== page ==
Stop giving in to cravings: the simple skill of urge surfing.

We all have the tendency to “overdo” things, depending on our own personal psyche;  certain food or drinks, certain hobbies, mindless escapes, etc. Though we often beat ourselves up over it, this is a completely normal part of the human experience and has nothing to do with how “strong” or “moral” we are – it is just being human. 

However, it can have harmful effects on us or others. We can recognize this, and recognize that we need to moderate what we’re doing, without judging ourselves. One very useful tactic for moderating our cravings is called “urge-surfing.” This is simple, easy and surprisingly effective. Here’s how you do it:

1.) Recognize and accept that you’re having a craving or an urge.

This sounds silly – but we tend to ignore feelings we don’t like or pretend they aren’t happening in the hopes they’ll go away. This has the opposite effect; those feelings get stronger in a bid for our attention. Just recognizing and acknowledging the urge will often be enough to calm it. 

2.) Investigate your thoughts and feelings with curiosity and WITHOUT JUDGMENT (this is VERY important – self-judgment will shut down any positive outcomes quicker than you can say self-judgment).

Again, this is to acknowledge and respect your feelings so they don’t have to escalate in order to get your attention. It also helps you learn more about yourself and learn how you get “triggered,” which can help you avoid urges in the future.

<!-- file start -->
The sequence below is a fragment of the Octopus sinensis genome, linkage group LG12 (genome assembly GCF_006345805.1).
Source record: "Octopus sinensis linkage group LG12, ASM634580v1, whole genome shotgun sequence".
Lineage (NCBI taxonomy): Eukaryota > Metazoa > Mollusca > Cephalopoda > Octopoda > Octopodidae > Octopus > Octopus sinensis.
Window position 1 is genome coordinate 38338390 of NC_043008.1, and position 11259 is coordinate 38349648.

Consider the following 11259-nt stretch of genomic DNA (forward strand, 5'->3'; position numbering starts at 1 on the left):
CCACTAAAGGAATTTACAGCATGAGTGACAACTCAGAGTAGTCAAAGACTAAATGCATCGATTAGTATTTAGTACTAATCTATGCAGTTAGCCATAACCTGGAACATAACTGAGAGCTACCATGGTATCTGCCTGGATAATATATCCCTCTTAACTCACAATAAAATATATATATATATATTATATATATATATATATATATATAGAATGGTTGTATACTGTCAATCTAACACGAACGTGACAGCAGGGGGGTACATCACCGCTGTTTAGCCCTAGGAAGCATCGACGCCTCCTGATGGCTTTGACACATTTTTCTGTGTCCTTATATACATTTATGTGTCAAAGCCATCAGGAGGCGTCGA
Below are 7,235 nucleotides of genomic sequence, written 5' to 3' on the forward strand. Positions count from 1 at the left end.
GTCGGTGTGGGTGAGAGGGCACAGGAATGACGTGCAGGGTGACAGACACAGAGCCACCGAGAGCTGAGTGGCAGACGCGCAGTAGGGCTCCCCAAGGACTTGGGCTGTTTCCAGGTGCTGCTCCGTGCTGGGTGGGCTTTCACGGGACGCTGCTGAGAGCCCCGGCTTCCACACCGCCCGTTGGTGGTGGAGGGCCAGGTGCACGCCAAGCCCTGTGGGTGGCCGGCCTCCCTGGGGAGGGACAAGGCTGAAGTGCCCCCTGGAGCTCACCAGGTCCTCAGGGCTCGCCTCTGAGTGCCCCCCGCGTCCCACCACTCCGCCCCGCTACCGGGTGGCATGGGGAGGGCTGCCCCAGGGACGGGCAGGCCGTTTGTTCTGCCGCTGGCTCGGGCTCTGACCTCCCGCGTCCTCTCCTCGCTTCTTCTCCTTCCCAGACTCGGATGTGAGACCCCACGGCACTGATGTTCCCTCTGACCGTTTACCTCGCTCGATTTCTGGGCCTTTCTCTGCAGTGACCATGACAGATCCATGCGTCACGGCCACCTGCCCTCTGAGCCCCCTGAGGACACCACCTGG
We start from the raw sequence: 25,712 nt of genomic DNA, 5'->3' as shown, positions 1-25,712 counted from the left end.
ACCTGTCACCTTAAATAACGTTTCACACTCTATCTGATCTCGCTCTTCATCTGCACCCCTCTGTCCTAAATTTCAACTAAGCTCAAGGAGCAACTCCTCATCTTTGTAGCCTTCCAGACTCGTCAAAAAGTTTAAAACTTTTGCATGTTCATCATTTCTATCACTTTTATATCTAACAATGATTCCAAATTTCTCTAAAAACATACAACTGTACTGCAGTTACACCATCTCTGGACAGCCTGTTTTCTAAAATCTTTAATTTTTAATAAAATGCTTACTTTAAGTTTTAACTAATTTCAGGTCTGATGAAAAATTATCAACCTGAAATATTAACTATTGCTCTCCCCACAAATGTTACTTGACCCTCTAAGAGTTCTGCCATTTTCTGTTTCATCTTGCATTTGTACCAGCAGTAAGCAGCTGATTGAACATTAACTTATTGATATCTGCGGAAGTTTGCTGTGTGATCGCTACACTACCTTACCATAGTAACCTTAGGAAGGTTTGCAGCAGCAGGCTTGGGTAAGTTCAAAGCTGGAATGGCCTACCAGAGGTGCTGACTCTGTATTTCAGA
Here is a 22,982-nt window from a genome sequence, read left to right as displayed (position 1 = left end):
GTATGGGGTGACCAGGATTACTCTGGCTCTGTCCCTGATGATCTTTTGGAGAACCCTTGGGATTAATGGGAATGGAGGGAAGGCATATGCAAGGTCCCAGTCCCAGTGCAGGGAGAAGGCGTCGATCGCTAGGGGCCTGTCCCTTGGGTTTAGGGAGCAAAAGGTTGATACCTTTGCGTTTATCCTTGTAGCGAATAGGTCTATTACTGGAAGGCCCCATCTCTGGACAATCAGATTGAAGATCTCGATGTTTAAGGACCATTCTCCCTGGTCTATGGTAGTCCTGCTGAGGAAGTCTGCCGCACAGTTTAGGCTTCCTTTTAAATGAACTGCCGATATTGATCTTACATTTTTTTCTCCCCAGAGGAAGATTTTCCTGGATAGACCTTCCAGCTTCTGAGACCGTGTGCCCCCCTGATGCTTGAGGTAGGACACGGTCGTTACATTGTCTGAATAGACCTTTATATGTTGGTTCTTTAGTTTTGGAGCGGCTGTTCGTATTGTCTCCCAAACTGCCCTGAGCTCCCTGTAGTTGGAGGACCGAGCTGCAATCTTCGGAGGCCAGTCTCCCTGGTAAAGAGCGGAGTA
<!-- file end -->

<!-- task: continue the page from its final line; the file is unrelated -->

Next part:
3.) Note that it’s happening and remember that urges come in a wave – if you can ride it out until it subsides, you’ll be just fine. And the more waves you “surf” without giving in to the craving, the easier it will get and the less often it will happen, until eventually they stop. 

A couple of caveats:

  • This procedure can also work very well for spikes in anxiety and other emotions. Cravings are usually intertwined with high anxiety; urge surfing works the same way for both. 
  • This procedure may not work as a stand-alone in some circumstances, especially for extreme anxiety attacks or cravings for addictive substances, but it can still be incredibly helpful in conjunction with other coping skills, medications and/or therapeutic measures.

If you believe you need some professional support with anything described above, please come and see us in Cary, Fuquay-Varina, or Apex! 

CarrieAnn Lefsaker

Mental Health Student Intern